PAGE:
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Thomas Lorenz

Thomas Lorenz speaks to Elkhart Area Career Center students about SMC's sports management program

SMC Hosts 110 for Broad-Based Business Day

Published on December 7, 2022 - 11 a.m.

Lawrence’s Van Buren Tech Center, Elkhart Area Career Center, Coloma and Lawton students explored career possibilities Dec. 2 at Southwestern Michigan College’s Business, Information Technology, Graphic Design, Accounting and Sports Management Day.

In addition to faculty members’ expertise, 110 participants heard from students, particularly three members of the 2021 cross country team which revived SMC intercollegiate athletics after 25 years.

Gavin Smith of Decatur, Thomas Lorenz of Hillsdale and Ben Gillesby of Cassopolis spoke. A fourth of Professor Dr. Ritch Reynolds’ students, Justin Dickerson, was at the Esports Arena.

Smith’s campus job is operating the shot clock at basketball games four times a week. This spring he completes coaching certification, intending to transfer to Western Michigan University.

“This place is very affordable,” Lorenz said, “and I wanted to get away from home. I found a place for myself with the cross-country team even though I was a sprinter in high school. I pulled a muscle in my quad senior year, missing going to state. Instead of getting down, I helped teammates push themselves,” including a freshman who finished fourth.

“I chose sports management because when someone on your team does something great and comes back to tell you, that’s the best feeling in the world,” Lorenz said. “This program takes you out in the world to engage with experiences, meeting new people and networking,” like he’s doing for a broadcasting internship.

“A two-year degree will only get you so far,” said Reynolds, who designed the program in 2016. “You can go on and get a four-year degree because the field is highly competitive. Being Tigers GM is a cool job, but you don’t start at the top or get there without sacrifice.”

Dickerson, gaming club president, and Associate Professor Eric Clayborn explained what goes in the glassed-in Barbara Wood Building space with student-built computers showcasing SMC’s IT program.

“Our Rocket League team is in the playoffs,” Dickerson said. “I volunteered on the sidelines for volleyball games. I’m interested in becoming a sports agent.”

“We offer scholarships. We’re always looking for new talent,” said Clayborn, an SMC/Ferris State University graduate. “I never thought I’d say this, but we want to pay you to play video games for us. We offer two-year degree programs in help desk and networking and a one-year cybersecurity and system administrator certificate.”

Assistant Professor Andrew Churchill discussed other IT aspects, such as cybersecurity and financial technology (fintech), such as cash-transmission apps.

Churchill, who holds three master’s degrees, said, “My grandma, a poor farmer’s housewife, got her GED in her 50s and told me to ‘study computers,’ but I didn’t start learning about IT until my 30s. You can use your hands and head without getting filthy dirty. My first job in middle school I made $5 an hour pressure-washing pig barns. There’s a bright future for people who can communicate complicated information to diverse audiences.”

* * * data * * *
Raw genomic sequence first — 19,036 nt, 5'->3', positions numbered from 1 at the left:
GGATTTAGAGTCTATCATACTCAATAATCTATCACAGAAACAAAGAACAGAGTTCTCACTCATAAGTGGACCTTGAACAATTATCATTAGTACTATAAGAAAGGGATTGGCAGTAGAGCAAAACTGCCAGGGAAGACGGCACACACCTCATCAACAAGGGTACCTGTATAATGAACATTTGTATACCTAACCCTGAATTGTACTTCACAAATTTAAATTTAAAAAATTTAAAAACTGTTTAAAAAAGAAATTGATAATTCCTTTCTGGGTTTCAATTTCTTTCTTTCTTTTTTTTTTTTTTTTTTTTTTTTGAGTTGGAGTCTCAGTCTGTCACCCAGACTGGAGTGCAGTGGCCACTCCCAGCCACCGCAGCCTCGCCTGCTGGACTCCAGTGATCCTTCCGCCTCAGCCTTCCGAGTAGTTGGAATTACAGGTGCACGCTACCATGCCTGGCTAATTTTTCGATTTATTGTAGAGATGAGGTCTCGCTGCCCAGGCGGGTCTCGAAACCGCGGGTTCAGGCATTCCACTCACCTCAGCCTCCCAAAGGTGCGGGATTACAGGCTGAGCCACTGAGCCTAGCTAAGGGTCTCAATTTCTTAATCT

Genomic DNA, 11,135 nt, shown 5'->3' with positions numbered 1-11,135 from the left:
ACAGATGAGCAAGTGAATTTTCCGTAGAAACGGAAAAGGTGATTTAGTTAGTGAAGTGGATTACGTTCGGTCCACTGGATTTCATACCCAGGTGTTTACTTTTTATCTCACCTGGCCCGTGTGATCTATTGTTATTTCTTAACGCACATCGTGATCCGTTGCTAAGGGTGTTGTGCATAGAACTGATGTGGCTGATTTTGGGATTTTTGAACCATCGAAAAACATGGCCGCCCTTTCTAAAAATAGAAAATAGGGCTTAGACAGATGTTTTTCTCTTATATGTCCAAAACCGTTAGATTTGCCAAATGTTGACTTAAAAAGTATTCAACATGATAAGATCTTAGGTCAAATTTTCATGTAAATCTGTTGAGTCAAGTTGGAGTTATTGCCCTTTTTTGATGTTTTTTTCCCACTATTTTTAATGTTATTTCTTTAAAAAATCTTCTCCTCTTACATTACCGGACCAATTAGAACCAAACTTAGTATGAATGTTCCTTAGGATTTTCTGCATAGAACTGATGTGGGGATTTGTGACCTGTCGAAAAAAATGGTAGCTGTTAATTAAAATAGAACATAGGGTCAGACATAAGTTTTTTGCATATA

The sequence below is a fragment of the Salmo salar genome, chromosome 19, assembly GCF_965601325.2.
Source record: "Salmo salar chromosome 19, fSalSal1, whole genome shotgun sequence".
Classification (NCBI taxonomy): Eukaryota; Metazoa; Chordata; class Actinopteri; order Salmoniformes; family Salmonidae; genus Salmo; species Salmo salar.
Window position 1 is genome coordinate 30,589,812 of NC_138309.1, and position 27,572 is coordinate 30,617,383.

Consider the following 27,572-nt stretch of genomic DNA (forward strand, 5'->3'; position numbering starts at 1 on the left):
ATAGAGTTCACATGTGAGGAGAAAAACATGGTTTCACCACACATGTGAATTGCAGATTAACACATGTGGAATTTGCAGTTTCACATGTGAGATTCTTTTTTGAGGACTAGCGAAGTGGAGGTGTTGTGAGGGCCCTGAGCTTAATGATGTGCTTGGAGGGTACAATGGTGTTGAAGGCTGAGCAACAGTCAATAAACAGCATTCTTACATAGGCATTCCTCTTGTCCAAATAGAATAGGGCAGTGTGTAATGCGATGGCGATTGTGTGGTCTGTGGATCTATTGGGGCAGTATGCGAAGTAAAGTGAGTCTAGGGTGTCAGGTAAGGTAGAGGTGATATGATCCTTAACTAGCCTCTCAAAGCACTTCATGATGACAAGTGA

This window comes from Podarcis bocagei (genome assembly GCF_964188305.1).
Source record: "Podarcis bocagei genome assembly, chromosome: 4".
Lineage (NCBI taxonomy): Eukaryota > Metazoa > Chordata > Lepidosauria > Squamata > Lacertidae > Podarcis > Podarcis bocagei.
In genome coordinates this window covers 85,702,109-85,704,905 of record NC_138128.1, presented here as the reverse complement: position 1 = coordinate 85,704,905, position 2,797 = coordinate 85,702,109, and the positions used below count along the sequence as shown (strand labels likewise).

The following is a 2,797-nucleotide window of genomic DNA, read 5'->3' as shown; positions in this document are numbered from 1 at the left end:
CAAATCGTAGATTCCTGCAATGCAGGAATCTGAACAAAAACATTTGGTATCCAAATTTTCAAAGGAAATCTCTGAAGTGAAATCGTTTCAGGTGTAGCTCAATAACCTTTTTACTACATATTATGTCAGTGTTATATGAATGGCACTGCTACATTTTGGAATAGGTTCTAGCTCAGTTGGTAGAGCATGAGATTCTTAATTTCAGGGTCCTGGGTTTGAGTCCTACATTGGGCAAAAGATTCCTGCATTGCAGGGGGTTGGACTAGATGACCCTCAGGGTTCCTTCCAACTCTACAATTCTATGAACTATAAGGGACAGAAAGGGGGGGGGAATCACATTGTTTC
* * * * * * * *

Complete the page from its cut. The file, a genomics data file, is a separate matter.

Professor Jim Benak and Assistant Professor Edward Derbin highlighted business, accounting and economics.

“A business certificate is a great add-on to graphic design because you’ll need to know how to manage your own business,” said Benak, who entered academia after 20 years in hotels. “Business skills are transferable. Odds are you’ll start in one thing and change careers. Foundational business skills set you up to be successful, from entertainment and sports to veterinary medicine because they need managers to operate.” His wife is a veterinarian.

“There is an endless supply of opportunities in something as broad as business,” Benak said. “With retail and service industries, the stereotype of sitting in an office 40 hours a week is not true. Employers like people who know different things and have experiences. Finding well-rounded individuals is one of their challenges.”

Derbin, of Niles, a former Chrysler cost accountant, said, “You don’t have to be a math genius. Accounting is more advice than number-crunching. Demand is very high because you can work in any industry and it’s recession-proof.”

SMC offers four options — a two-year associate in applied science accounting degree, which can lead to a bachelor’s through the Ferris State partnership; an associate of arts degree in business for students continuing to bachelor’s degrees; an AAS in business; and the one-year business management certificate.

Assistant Professor Sam Walker, an SMC graduate, worked for Indiana making videos training state employees to respond to biological terrorist attacks and for Fox’s “Kitchen Nightmares” with Gordon Ramsay.

SMC offers an associate in applied science degree in graphic design technology, adding a new interactive design course this fall.

Walker highlighted such career paths as art direction, advertising and UI/UX design (user interface/user experience with touch screens proliferating), animation and illustration, evaluating each in terms of earning potential and projected demand.

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